The US Treasury yield curve is having some bad-hair days. It is overall flat-ish, but within this description, it is steepening at the short end, sagging in the middle, and steepening at the long end. And all of it, from the one-month yield on up, is above the rate of inflation as measured by CPI, something we haven’t seen in that magnitude since the brief deflation scare in 2009.
On January 15, this is where the Treasury yields across the curve ended up. Note how they are nearly the same in the middle of the yield curve — from six months through five years, with the three-year yield marking the low point:
- 1-month yield: 2.41%
- 3-month yield: 2.43%
- 6-month yield: 2.52%
- 1-year yield: 2.57%
- 2-year yield: 2.53%
- 3-year yield: 2.51%
- 5-year yield: 2.53%
- 7-year yield: 2.61%
- 10-year yield: 2.72%
- 20-year yield: 2.92%
- 30-year yield: 3.08%
The chart below shows the yield curves for these four days:
- January 15, 2019 (red line);
- January 3, 2019 (blue line);
- November 2, 2018 (yellow line);
- December 14, 2016, when the Fed got serious about raising rates (green line).
The blue line (yields on January 3) sagged heavily – a sign that the yield curve was “inverted” in the middle between the one-year yield and the seven-year yield. This inversion in the middle has lessened somewhat by now (red line), and the line is sagging less, as the longer end of the yield curve has risen.
And note how the yield curve looked before the Fed got serious about raising short-term rates (green line) — not much has happened at the long end since December 14, 2016, even as the short end was pushed up by the Fed:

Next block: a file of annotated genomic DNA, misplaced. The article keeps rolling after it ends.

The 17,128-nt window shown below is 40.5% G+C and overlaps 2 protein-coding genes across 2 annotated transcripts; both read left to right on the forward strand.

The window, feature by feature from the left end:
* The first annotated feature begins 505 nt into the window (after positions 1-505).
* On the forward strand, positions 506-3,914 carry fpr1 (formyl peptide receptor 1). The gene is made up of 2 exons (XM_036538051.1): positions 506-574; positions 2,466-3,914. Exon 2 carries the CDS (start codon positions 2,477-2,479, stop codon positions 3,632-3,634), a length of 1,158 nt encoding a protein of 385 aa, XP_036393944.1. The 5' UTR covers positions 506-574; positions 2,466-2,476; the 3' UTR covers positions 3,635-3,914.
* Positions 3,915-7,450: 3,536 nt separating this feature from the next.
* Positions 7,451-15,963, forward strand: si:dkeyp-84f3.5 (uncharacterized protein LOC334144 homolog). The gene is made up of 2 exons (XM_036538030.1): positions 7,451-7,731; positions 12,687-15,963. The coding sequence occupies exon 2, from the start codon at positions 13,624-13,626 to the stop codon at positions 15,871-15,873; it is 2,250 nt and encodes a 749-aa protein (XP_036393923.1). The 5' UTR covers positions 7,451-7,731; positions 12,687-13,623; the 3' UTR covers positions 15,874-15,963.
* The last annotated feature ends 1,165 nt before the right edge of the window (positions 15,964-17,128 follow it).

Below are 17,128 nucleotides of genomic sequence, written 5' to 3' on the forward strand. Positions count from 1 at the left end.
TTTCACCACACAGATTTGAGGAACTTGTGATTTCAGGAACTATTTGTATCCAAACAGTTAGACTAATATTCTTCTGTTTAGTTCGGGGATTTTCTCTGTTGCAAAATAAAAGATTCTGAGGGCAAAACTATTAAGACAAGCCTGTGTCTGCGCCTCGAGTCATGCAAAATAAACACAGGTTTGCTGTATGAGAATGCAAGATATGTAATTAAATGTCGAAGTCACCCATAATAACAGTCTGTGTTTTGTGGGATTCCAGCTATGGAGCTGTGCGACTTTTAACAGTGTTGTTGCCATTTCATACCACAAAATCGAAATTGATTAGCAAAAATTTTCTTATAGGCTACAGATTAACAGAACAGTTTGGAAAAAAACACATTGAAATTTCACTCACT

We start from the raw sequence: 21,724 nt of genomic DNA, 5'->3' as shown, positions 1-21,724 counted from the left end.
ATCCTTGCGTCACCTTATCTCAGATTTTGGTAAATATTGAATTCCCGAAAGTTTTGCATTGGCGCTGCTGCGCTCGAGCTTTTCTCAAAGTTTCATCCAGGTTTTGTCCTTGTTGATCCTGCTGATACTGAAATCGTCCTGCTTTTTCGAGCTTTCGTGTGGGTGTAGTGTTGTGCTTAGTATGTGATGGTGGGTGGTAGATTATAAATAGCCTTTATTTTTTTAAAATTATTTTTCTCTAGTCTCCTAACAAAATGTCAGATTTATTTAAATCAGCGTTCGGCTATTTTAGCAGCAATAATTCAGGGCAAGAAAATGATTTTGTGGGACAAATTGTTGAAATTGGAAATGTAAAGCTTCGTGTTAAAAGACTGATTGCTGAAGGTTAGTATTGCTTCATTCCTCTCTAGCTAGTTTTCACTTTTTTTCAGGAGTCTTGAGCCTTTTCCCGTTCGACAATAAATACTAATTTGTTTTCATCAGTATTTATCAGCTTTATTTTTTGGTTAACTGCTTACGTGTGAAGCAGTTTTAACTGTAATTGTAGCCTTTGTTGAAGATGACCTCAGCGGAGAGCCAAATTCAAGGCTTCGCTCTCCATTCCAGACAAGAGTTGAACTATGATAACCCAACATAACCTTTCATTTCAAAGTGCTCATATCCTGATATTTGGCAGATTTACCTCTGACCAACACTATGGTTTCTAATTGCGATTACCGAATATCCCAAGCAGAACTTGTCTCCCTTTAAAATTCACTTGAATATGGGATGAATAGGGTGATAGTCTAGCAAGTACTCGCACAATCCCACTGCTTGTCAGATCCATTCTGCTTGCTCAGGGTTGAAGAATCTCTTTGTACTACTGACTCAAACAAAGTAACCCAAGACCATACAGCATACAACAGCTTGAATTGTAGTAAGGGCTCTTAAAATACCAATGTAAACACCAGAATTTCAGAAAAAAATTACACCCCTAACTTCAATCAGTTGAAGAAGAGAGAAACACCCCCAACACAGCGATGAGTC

The spread between the 2-year yield and the 10-year yield, currently at 19 basis points, is very narrow, but it has been in this 18 to 25 basis point range since August 2018, and it has not yet inverted (where the two-year yield would be higher than the 10-year yield).
The black horizontal line in the chart above denotes the annual rate of inflation in December, as measured by CPI (2.2%). With the one-month yield at 2.41%, it is 21 basis points higher than CPI, something we have not seen since the deflation scare in 2009.
The chart below shows the one-month yield (black line) and the annual rate of inflation as measured by CPI (red line) going back to 2000. There were only five periods over those 18 years when the one-month Treasury yield was above the rate of inflation. For the rest of the time, the “real” yield was negative, a situation when investors don’t even earn enough of a return to make up for the loss of purchasing power brought to you by inflation.
The Fed can manipulate short-term yields with reasonable consistency. So when it pushes them down below the rate of inflation, it’s not an accident. It’s punishment for everyone that has money invested in short-term low-risk instruments, from T-bills to savings products. And as the chart above shows, this form of punishment has been the “normal” condition over the past two decades.
There have only been five fairly brief exceptions. One of those exceptions was in 2016 during the oil bust, when energy prices plunged. During that period, CPI growth dipped into the negative (deflation), but only very briefly, and only a tiny bit, just enough to put it below the one-month yield which was near zero due to the Fed’s zero-interest-rate policy.
The current positive “real” one-month yield of 21 basis points is more significant. And this is one reason why the Fed might want to be “patient” with raising short-term rates further if it wants to keep monetary policy near “neutral.” If short-term yields end up significantly above the rate of inflation, it has a tightening effect on financial conditions.
But for investors in low-risk assets, such as short-term Treasuries, money markets, and savings products, this is one of the few periods in two decades when inflation doesn’t eat their lunch.